Staff resign. You lose pitches. Freelancers don’t deliver. Projects get pulled. If everything went to plan, what an unbelievably boring industry we’d work in! I’m a competitive person but accept that I can’t have everything. Focusing on how I deal with setbacks means that I can show leadership in the negative space, internally and externally. Our agency brand deserves composure and maturity at all times. Grin and bear it.
I learnt this way too late, but if you want to sleep at night, then invest in your finance team. Your goal: one version of the truth across the business. Since we have invested in a professional finance team, our brand agency has gone from strength to strength. We make decisions based on fact not fiction. We expect, not hope, to make profit and I’m freed up to dedicate my time to growth. A total no-brainer.
I have learned that my gut is far more useful than my brain when I’m at an impasse. I don’t know what it is, but instinct sniffs out the danger or opportunities far quicker than the logical patterns of the brain. It’s a trait that most entrepreneurs and founders have but can baffle others. Your business is in your soul and your DNA and no one feels the ebbs and flows like you do. Trust your instincts.
My late mum’s name was Antoniette. She was the hardest working person I’ve ever known, and one of the most special gifts she gave me was a work ethic that dictated that nothing was ever going to land in my lap. I grew up on effort and graft and having been given a chance in this very special industry, there was no way I was going to let it slip – I still feel that way 30 odd years later and pride myself on my ability to do the hard yards and make big impacts. Don’t expect anything for free.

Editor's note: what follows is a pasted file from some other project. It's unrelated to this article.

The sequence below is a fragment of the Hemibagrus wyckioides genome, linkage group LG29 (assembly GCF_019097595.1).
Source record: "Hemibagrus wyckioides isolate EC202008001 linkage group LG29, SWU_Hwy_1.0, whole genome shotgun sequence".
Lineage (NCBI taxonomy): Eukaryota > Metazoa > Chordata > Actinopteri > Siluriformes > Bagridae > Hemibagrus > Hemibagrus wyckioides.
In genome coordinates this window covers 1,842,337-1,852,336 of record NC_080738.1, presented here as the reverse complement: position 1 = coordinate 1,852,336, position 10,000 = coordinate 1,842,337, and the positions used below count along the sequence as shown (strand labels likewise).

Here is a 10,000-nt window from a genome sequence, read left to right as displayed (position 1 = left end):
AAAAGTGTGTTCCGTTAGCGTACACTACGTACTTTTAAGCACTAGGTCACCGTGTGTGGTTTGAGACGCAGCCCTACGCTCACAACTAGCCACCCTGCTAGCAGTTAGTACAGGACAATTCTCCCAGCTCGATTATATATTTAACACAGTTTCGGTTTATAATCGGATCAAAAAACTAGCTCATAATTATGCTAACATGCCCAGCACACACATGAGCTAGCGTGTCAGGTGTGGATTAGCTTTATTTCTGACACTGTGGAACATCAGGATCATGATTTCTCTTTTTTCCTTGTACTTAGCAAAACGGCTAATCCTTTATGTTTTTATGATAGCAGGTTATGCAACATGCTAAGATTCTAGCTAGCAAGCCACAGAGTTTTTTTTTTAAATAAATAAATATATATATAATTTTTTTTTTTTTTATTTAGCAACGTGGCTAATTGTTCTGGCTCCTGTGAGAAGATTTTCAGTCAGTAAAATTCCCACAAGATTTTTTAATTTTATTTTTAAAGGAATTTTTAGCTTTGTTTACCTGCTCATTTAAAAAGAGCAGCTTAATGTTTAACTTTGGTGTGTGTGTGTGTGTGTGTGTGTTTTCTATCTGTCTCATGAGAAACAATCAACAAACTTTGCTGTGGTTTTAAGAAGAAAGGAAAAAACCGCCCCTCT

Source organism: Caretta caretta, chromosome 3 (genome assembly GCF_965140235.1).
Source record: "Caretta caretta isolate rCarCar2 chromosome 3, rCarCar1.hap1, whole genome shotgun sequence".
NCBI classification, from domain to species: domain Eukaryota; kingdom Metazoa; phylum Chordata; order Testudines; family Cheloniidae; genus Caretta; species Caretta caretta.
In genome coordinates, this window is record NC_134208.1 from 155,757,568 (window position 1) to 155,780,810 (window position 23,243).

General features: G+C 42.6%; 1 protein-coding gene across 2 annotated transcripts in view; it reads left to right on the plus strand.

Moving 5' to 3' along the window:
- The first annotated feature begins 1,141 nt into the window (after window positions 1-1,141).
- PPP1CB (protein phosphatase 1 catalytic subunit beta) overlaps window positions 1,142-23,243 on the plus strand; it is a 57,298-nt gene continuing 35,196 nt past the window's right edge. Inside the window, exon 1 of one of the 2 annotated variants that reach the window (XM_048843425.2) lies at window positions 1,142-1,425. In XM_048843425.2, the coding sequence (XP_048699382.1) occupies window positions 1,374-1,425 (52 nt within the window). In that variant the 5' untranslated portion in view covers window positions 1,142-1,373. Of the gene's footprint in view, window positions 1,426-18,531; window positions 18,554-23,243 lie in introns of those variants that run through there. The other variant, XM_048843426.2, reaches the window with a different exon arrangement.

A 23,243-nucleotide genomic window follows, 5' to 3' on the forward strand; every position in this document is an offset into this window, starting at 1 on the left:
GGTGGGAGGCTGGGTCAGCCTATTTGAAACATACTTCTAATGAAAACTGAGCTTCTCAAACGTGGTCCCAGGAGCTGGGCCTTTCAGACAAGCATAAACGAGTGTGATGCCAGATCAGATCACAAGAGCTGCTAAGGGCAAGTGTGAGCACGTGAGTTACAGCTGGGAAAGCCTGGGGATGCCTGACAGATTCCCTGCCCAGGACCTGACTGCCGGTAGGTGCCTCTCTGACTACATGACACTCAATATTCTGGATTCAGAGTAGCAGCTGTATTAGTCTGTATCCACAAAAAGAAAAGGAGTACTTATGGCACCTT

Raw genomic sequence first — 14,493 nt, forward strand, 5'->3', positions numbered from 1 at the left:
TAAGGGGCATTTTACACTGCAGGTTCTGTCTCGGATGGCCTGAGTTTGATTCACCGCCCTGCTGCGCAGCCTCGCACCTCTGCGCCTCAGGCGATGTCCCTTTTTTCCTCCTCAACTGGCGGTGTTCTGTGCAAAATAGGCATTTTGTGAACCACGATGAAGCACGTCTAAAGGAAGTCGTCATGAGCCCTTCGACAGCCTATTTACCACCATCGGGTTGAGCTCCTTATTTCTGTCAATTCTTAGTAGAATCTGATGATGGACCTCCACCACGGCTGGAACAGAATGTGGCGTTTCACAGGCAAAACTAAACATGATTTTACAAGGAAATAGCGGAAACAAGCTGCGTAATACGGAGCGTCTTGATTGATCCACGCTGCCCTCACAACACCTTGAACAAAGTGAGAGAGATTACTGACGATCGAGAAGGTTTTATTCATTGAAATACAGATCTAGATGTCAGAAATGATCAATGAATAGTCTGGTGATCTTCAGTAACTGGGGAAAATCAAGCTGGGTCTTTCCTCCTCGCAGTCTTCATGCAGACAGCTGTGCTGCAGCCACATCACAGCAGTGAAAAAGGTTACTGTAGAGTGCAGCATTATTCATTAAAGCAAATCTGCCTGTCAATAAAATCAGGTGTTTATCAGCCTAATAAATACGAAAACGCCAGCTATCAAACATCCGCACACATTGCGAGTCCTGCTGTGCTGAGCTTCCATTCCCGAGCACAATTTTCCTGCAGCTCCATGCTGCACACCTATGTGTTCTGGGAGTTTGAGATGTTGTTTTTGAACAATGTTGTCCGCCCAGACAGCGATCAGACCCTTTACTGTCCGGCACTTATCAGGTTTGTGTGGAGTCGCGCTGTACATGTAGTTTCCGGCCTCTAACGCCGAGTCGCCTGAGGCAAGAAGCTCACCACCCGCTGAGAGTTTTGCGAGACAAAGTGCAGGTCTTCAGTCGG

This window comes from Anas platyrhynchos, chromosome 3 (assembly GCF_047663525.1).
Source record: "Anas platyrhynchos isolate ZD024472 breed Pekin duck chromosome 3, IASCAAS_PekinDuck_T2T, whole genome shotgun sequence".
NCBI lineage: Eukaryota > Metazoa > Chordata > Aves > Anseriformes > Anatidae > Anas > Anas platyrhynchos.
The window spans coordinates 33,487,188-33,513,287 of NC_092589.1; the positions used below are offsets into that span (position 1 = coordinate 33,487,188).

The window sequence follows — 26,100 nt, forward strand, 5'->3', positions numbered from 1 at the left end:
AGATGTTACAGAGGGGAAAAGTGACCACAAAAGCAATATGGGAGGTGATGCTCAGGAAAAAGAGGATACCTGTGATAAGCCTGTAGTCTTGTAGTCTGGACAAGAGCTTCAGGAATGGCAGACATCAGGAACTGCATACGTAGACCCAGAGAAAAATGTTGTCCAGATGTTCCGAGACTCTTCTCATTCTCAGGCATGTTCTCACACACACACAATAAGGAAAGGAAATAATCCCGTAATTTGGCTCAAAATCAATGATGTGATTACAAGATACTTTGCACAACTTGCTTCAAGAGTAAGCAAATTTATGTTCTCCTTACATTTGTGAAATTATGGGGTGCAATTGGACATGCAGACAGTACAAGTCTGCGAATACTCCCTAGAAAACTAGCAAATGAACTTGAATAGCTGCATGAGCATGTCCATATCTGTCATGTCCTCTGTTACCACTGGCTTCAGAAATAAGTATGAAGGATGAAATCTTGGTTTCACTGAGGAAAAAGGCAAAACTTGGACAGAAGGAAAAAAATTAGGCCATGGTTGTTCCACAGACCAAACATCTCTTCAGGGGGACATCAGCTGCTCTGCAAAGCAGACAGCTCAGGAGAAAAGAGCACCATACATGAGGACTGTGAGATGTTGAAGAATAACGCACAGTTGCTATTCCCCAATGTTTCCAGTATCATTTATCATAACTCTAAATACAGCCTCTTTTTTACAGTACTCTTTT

This is controversial. The more established you become, the more people will ask of you. If I had a pound for every time a request for a call, meeting, podcast interview, lunch came in… well, I’d have a lot more pounds. But being open-minded, thinking about where a yes could take me has opened more doors than I could have ever expected. One of my best business decisions (accepting a lunch request from the lovely folk at Noble Studios Inc) led to the formation of our successful joint venture, Noble Performs. Eyes wide open!
If I’m honest, I’m still trying to work out how I got here: three agencies in our family, 55 talented and committed staff and the most amazing clients, so while I’m here I’m not going to let my bewilderment get in the way of doing something amazing. As per our agency ethos ‘Challenge the Ordinary’ we’re thinking big at the moment: London, LA, Singapore – an adventure that’s available for all that want to join us. With greater people around me, the limits of what we can achieve have grown exponentially and while we’re now an established teenage business, it still feels like we’re only just getting started. Seize the opportunity!
Brand expertise with no added nonsense.